Valienska Magfira, Zsofia Kollar

When can we start to objectify our hair?

Human Hair Transformation by Zsofia Kollar

Zsofia Kollar is a Hungarian designer who uses hair as the primary medium. The human hair has many capabilities due to their nutrients. For this collection, Zsofia experiments with the hair as an absorbent material to carry scent through a tapestry, table decor, and jewelry.

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Human Hair Tapestry by Zsofia Kollar - Menno van Winden

Out of all available materials to use, why hair? Zsofia argues that hair is one of the strongest materials to use as a whole head of hair could support up to 2 tons and is efficient in carrying scent for a long time. If you think about how much hair gets thrown away considering that the average person gets their hair cut every 6 months, thats a lot of waste of potential materials.

The jewelry and the table decor is a hollow cylinder in which scented hair by essential oils is placed inside. Wherever you may place the decor piece, jewelry, or tapestry, the scent carried from the hair perfumes the space similar to how the smell of flowers can have that subtle effect. Additionally, what makes this tapestry looking so exquisite is the specific use of blonde hair. For aesthetic reasons, like golden thread, the blonde hair compliments the lights as it reflects it and presents all the different shades of it through the weaves.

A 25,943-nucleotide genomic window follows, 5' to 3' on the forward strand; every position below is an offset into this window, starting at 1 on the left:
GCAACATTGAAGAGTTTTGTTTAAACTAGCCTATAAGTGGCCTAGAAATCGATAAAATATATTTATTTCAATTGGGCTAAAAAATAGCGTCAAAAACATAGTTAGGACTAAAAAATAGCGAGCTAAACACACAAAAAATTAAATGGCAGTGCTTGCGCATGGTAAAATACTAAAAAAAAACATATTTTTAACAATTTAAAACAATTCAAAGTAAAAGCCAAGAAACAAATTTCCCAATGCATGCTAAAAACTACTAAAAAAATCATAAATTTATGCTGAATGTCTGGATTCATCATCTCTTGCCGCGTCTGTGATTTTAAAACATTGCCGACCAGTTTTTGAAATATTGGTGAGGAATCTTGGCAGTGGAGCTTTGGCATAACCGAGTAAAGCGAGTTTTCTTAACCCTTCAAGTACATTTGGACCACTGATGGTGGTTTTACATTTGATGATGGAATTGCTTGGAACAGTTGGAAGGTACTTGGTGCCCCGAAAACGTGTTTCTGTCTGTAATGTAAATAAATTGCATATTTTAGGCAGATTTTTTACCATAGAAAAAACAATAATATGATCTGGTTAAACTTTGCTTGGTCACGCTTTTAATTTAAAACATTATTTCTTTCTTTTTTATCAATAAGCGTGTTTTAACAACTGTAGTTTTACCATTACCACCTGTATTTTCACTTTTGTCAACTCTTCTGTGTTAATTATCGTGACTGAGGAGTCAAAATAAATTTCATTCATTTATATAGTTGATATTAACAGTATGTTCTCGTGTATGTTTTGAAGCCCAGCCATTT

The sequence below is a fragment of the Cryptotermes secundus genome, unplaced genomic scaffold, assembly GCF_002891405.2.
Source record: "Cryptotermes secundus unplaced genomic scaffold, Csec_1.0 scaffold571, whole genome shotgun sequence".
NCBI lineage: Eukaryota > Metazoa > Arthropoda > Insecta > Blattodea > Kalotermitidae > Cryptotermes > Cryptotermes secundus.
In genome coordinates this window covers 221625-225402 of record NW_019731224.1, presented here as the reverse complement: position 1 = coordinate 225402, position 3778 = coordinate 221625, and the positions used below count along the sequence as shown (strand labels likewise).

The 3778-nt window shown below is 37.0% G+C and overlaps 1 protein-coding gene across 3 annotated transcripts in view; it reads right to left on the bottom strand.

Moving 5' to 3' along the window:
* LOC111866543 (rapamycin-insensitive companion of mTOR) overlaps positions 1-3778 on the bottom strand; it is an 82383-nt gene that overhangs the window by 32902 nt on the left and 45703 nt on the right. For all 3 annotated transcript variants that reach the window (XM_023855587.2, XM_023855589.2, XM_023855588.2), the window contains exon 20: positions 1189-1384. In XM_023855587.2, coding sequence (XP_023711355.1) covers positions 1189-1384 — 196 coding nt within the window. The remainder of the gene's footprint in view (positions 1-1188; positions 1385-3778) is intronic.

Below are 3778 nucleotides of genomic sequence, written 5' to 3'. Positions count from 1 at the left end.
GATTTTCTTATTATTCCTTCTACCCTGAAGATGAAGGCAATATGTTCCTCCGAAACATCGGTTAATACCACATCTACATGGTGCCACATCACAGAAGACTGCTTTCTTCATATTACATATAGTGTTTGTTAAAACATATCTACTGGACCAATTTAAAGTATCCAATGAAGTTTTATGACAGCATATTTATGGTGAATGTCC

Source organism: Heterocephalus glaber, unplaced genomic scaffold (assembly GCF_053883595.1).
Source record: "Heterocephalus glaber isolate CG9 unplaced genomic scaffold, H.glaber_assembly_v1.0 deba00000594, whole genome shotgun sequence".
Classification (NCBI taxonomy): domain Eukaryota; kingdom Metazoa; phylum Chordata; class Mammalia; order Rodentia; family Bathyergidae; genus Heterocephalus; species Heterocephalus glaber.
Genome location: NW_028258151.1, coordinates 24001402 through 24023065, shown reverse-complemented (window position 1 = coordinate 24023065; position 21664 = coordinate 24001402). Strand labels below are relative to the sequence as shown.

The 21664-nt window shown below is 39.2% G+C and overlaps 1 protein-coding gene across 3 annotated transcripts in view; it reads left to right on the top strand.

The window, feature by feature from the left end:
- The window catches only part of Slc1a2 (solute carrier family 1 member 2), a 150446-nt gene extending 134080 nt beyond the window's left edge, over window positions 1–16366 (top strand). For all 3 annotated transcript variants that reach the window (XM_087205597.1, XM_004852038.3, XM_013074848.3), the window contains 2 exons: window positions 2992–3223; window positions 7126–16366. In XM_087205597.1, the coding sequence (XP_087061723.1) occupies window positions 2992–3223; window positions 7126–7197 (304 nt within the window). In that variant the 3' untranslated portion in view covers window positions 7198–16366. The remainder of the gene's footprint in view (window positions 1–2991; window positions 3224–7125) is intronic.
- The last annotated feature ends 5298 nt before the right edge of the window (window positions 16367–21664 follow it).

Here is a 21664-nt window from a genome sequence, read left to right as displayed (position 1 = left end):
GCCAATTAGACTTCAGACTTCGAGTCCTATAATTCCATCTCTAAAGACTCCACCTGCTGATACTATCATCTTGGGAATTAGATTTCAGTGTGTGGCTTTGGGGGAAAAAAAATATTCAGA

So now we know that hair has a lot of benefits as a practical material and Zsofia Kollar’s tapestry shows us that it can be aestheticized even outside of a human body. But if we were to put this in the market and tell people that it’s human hair can the public start to objectify human hair and find it as normal as horse hair that’s often used for brushes? The recycling of hair in this manner is definitely interesting and worth looking into in sustainable product design. However, for many people hair can be sentimental and symbolic so the idea of objectifying it can be a challenge. Nevertheless, the challenge for designers looking to use hair as a material are the DNA protection that is still very prevalent. The question now is, is the DNA protection regulations worth bending for the objectification of human hair?

 

You can find more of Zsofia Kollar's works here